Users can also take photos by tapping anywhere on the display, after which the camera focuses on that area and releases the shutter immediately.
On-screen options include buttons for toggling flash modes, switching between the rear- and front-facing cameras, switching to video mode and switching “lenses”.
The lenses include Bing Vision, a QR code and barcode scanner and OCR (optical character recognition), and Nokia Pro Cam, which offers users on-screen buttons for popular settings rather than hiding them in a settings menu. Pro Cam offers novel features like exposure bracketing and a shutter delay for those using the phone with a tripod.
But the real star of the lens line-up is Nokia’s Smart Cam, which captures a series of images in quick succession and then allows you to pick the best features from each, whether that means creating an action shot, removing unwanted objects or movement from an image or picking the perfect facial expression from the series. You can leave Smart Cam on by default, but it does mean a longer wait while images process.
Finally, there’s Nokia’s Cinematograph, which uses the Smart Cam’s ability to capture multiple images rapidly to create stills with moving elements — a hemline flapping in the breeze, for example. It’s gimmicky and results in severely compressed images, but it’s good to see Nokia experimenting with the software options such high-end hardware enables.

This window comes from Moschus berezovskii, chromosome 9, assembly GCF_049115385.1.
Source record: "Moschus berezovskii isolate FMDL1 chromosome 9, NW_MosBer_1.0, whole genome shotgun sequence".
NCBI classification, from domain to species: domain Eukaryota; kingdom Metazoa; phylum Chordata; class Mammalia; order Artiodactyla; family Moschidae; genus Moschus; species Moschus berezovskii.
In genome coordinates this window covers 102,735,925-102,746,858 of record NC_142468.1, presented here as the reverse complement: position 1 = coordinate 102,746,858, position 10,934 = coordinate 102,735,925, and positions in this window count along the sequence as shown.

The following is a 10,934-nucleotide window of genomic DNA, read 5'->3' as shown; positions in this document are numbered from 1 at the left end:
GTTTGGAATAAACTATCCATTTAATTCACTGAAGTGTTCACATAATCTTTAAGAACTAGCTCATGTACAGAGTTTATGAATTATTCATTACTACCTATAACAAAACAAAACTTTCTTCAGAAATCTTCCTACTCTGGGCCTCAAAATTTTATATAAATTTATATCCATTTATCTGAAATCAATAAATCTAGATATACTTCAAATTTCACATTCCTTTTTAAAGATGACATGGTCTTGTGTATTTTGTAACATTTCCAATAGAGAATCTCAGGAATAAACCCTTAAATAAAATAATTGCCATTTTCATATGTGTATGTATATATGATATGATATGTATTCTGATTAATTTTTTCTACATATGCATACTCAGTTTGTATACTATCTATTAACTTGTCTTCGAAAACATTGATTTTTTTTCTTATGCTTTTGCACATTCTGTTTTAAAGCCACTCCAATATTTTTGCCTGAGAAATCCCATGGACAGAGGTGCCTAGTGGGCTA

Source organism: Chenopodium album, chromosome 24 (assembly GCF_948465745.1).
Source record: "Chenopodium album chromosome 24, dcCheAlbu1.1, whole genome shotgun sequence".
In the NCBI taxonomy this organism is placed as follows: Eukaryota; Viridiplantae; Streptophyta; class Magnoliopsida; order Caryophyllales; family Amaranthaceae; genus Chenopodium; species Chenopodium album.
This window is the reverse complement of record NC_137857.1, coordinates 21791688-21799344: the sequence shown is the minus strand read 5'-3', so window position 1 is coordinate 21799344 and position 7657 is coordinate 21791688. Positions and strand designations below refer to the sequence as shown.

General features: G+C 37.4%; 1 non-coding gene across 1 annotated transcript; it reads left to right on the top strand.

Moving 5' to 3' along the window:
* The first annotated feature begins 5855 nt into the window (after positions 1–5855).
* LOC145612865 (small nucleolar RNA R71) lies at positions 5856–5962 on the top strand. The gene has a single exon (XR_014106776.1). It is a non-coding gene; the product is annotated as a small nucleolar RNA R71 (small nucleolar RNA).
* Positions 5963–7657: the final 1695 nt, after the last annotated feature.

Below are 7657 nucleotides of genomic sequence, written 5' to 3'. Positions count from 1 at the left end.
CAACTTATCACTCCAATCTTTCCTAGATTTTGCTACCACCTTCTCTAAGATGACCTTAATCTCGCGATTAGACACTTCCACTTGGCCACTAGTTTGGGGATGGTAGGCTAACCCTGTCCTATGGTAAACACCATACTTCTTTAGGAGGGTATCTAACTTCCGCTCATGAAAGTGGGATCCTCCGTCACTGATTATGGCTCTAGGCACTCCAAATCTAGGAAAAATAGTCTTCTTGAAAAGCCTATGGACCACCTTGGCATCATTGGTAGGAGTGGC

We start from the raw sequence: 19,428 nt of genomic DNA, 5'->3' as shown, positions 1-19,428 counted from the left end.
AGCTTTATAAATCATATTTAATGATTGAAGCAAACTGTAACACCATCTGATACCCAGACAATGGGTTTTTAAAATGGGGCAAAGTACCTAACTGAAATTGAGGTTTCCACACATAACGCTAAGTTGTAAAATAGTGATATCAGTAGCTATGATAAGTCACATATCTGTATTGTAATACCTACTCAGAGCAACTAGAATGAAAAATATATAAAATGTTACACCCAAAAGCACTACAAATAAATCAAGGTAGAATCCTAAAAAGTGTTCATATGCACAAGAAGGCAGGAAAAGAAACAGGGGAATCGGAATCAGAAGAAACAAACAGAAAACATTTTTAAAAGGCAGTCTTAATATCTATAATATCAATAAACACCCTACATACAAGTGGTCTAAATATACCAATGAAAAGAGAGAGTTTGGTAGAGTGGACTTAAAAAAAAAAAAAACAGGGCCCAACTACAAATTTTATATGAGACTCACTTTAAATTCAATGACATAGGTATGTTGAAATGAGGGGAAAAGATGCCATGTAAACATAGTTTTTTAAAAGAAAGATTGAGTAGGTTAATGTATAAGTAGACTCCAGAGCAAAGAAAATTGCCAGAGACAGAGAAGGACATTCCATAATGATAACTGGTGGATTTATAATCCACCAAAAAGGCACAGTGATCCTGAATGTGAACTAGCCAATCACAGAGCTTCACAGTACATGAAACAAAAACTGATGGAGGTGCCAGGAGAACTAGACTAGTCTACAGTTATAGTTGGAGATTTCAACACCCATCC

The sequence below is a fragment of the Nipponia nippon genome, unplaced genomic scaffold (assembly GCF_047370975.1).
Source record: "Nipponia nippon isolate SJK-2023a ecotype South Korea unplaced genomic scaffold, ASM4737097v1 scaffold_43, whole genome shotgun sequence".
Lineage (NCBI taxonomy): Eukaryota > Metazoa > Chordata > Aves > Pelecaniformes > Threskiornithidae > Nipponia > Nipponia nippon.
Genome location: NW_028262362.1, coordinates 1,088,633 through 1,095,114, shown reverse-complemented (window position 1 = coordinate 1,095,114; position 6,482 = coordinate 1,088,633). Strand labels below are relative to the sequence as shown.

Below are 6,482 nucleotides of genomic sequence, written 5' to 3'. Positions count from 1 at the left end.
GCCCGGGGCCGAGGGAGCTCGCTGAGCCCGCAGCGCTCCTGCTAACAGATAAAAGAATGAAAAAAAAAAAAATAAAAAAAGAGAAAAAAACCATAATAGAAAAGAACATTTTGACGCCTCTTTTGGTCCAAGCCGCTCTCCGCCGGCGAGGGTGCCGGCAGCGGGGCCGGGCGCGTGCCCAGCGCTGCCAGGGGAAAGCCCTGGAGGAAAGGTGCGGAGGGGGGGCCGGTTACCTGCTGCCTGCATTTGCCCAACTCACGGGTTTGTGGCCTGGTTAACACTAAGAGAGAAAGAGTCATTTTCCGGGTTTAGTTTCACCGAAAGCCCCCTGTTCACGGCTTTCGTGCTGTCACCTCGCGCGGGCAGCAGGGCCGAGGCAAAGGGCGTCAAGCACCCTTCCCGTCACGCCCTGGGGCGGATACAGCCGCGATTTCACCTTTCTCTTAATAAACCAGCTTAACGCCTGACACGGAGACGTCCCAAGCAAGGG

Nokia’s also included the obligatory secondary camera and has decided not to pander to “generation selfie” because the 925’s front-facing camera remains the 1,3-megapixel shooter found on last year’s 920.
With the 925, Nokia reminds us that it makes superb cameras, and though it might not have the pixel count of the latest Samsung Galaxy, the 925 can hold its own.
On the software front, the 925 includes the all the extra goodies that make the Lumia line-up more compelling than Windows Phone devices offered by other manufacturers.
These apps include the excellent Here Drive+ app that offers live traffic data and offline turn-by-turn navigation (for 95 countries) and the Nokia Music app, which streams music of your choosing, with up to six song skips per hour. For a very affordable R25/month, users can subscribe to Music+, which offers unlimited track skips.
On the downside, the Windows Phone Store still lacks some of the key applications available for Android and iOS. We’d dearly love to see Google port Chrome — our Web browser of choice — to Windows Phone, like it has to iOS. And Instagram continues to be a gaping hole in the app line-up. But the situation is improving slowly but steadily as more developers turn to the platform.
The 925 comes with 16GB of storage on most networks. There is a 32GB model, but this is only available on Vodafone-owned networks — Vodacom is included in the list. Given that the phone doesn’t support SD cards, it’s a pity that the 32GB model isn’t available more widely.
The 925 has a recommended retail price of R8 999, though you could probably pick one up for as little as R7 150 (without the wireless charging cover and plate) if you shop around. It’s also available subsidised on contract from the major operators.
If you’re looking for the latest and greatest Windows Phone device, with a great camera, the 925 could very well be the smartphone you’ve been waiting for. Of course, the Lumia 1020 is on its way and if you simply must have the best camera on the market, then it may be wise to exercise a little patience. — (c) 2013 NewsCentral Media